You certainly can do everything as files, but as far as I can tell, the movement towards these “messaging bus” type abstractions for RPC is broader than just dbus. Stuff like ZeroMQ, RabbitMQ, even Amazon SQS has gained popularity roughly contemporaneously, in various niches. I am not the person to tell you why people like it though.
You know, that would actually be a cute use of FUSE…creating a /dev/SQS folder where you can just open and write messages or read them.
If files and d-bus are functionally equivalent for this purpose, what is gained by the multiplication of entities? There are decades of tools to work with files and now all those wheels need to be reinvented for d-bus.
Horse-drawn carriages and cars are functionally equivalent, what is gained by the multiplication of entities? There are decades of tools to work with horses and now all those tools need to be reinvented for cars.
It sounds like you believe that there is a convincing answer to my earlier question (“what is gained?”). I’d love to hear it.
See my comment here.
Your comment there does nothing whatsoever to make the case that dbus is an improvement. You argue that POSIX underspecifies paths and that ioctl is messy. You mentioned dbus precisely zero times.
I thought it was obvious why I consider a message bus an improvement over ioctl, just by virtue of how crappy ioctl is. However, here you go:
A message bus adds structure. I personally think structure is good. There’s a reason we have protocols like HTTP, rather than just opening sockets to remote servers and barfing text however we please, inventing something new for every application.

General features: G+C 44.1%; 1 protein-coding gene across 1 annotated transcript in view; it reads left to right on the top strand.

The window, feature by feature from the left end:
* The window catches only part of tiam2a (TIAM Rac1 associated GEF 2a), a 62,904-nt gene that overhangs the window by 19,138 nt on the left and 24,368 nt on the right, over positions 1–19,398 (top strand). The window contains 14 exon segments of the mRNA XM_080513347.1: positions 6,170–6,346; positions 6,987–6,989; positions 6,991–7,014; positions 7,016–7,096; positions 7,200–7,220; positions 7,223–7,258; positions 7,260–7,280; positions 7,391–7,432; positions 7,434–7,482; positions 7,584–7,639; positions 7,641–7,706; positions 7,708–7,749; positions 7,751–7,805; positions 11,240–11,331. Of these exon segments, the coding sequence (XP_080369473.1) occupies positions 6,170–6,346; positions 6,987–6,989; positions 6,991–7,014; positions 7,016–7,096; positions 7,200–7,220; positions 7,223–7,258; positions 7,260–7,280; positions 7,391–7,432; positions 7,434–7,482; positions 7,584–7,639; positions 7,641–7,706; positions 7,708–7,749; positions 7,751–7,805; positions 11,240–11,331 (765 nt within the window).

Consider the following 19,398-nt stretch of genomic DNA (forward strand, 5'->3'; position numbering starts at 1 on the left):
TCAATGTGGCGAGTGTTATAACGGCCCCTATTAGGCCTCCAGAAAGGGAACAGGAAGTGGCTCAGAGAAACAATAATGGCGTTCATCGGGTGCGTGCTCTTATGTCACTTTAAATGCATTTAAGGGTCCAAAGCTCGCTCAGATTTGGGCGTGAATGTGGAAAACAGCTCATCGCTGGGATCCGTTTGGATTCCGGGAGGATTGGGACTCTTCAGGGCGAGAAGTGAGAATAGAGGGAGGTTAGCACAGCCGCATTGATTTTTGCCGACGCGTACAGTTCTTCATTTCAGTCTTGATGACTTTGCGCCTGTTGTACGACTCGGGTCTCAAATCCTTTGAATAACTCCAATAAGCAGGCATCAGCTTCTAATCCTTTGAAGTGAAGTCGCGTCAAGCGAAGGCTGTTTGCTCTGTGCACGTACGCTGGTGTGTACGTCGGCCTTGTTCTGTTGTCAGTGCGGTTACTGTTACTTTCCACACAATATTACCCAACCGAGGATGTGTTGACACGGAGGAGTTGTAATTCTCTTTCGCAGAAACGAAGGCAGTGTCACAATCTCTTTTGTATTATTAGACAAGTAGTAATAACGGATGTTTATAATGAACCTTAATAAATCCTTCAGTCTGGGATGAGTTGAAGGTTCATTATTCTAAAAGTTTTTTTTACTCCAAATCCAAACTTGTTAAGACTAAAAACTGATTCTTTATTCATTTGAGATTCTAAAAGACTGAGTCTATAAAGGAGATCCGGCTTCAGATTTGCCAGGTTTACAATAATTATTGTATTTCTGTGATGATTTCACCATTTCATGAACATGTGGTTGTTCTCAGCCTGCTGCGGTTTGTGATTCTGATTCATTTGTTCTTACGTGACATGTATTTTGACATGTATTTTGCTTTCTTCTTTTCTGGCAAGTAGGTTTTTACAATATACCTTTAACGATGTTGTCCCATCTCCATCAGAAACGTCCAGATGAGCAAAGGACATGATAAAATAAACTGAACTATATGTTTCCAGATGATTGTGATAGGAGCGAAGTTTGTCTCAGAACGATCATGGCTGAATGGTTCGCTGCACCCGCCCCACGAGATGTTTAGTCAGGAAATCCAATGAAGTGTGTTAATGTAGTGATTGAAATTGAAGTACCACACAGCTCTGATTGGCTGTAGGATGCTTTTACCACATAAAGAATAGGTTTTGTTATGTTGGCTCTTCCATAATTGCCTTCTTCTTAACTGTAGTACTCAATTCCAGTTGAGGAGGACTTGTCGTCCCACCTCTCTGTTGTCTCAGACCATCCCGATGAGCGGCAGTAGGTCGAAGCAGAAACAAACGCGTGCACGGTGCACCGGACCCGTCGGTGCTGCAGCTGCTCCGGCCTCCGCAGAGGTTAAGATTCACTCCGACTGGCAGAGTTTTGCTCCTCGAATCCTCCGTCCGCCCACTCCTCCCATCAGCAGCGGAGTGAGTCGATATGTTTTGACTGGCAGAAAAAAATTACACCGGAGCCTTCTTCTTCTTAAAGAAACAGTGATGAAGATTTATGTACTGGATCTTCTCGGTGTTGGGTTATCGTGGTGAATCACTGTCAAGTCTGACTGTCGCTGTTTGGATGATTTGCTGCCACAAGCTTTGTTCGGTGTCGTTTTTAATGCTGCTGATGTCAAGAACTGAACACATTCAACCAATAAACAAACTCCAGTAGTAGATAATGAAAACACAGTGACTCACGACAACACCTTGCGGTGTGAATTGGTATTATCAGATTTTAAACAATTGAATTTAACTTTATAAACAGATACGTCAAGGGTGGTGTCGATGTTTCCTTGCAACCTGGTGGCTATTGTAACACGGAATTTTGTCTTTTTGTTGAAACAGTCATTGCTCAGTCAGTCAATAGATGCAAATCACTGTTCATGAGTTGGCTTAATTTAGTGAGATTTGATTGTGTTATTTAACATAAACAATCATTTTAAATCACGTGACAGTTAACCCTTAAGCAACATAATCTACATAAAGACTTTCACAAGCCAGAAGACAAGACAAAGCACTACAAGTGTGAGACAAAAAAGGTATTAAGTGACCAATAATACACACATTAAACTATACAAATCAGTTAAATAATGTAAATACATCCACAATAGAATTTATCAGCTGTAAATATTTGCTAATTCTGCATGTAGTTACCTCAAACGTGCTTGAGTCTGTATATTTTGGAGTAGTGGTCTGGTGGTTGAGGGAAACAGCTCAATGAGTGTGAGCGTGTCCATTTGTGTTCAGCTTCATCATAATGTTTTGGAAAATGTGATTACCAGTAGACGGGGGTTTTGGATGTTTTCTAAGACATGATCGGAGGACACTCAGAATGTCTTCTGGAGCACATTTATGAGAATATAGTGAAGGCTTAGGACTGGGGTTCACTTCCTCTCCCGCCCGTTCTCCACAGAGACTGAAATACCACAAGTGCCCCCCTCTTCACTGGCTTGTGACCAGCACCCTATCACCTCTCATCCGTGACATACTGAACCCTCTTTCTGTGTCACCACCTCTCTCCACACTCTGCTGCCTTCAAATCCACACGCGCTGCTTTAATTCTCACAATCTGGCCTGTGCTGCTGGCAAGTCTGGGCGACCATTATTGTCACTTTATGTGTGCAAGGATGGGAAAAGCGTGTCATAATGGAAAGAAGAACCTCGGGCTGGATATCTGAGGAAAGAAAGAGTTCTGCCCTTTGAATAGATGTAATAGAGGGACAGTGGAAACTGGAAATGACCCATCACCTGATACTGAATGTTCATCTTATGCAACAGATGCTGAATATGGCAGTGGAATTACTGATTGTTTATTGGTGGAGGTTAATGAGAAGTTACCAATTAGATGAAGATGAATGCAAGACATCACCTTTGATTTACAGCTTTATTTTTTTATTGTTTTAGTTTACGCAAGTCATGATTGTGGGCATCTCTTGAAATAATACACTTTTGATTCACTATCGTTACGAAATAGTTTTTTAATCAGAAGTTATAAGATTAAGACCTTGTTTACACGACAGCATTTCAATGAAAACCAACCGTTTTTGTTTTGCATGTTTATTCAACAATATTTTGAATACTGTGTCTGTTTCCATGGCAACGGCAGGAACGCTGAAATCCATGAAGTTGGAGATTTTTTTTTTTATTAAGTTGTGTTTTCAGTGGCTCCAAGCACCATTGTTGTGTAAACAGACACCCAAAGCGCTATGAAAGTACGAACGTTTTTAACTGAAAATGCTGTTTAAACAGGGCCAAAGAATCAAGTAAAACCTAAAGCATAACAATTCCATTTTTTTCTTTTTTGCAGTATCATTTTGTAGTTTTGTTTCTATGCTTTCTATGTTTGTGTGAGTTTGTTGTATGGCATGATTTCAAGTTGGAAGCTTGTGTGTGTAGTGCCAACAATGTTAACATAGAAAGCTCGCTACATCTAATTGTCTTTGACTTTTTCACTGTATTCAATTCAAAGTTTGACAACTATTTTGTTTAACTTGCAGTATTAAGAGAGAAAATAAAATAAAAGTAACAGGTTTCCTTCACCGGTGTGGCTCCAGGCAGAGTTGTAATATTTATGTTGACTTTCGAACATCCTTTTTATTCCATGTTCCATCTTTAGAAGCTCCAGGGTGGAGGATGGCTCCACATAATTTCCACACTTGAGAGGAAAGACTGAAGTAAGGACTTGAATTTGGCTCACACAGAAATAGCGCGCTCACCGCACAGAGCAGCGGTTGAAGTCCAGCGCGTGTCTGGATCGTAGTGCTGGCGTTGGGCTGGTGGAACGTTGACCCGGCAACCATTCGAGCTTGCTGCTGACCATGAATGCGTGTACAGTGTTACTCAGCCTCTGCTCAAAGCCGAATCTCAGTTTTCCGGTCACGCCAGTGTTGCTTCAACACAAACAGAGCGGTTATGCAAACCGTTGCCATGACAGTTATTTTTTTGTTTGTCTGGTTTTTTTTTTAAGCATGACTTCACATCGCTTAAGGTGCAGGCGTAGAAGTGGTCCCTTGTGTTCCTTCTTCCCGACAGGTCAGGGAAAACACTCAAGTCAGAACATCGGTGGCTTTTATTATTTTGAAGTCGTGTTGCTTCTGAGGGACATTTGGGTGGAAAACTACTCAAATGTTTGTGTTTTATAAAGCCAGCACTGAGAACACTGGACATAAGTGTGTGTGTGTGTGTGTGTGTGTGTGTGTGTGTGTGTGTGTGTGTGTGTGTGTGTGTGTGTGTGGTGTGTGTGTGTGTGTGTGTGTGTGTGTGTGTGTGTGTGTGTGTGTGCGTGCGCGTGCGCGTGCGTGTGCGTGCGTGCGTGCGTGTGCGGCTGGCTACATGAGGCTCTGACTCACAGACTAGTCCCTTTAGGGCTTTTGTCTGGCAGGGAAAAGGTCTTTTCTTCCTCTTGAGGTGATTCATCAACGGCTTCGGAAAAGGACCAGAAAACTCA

You mean like everyone did REST the same way, sometimes using PUT to mean PATCH and almost no one using the same representation for the exact same concept?
Sure people do things differently, but within the REST camp at least people mostly agree on HTTP+JSON. That’s a step up from a raw socket.
He said that most people who are programmers will eventually learn about object-oriented programming, hopefully at university or another school. They will find that the most abstract concept that object-oriented programming has, how it sees the world, is generally the object. On Unix it’s the file. “I’m pretty sure that putting the file as the most basic concept is complete nonsense because the file is way too specific; it’s way too different from a printer, from a sound card. I definitely have big issues ‘everything-is-a-file’ concept and I think it’s misdesigned.”
Block devices and character devices have been a very successful model for unix. His patronizing tone comes across as infuriatingly arrogant.
His works highly affects the UNIX community, but he keeps trolling it a lot.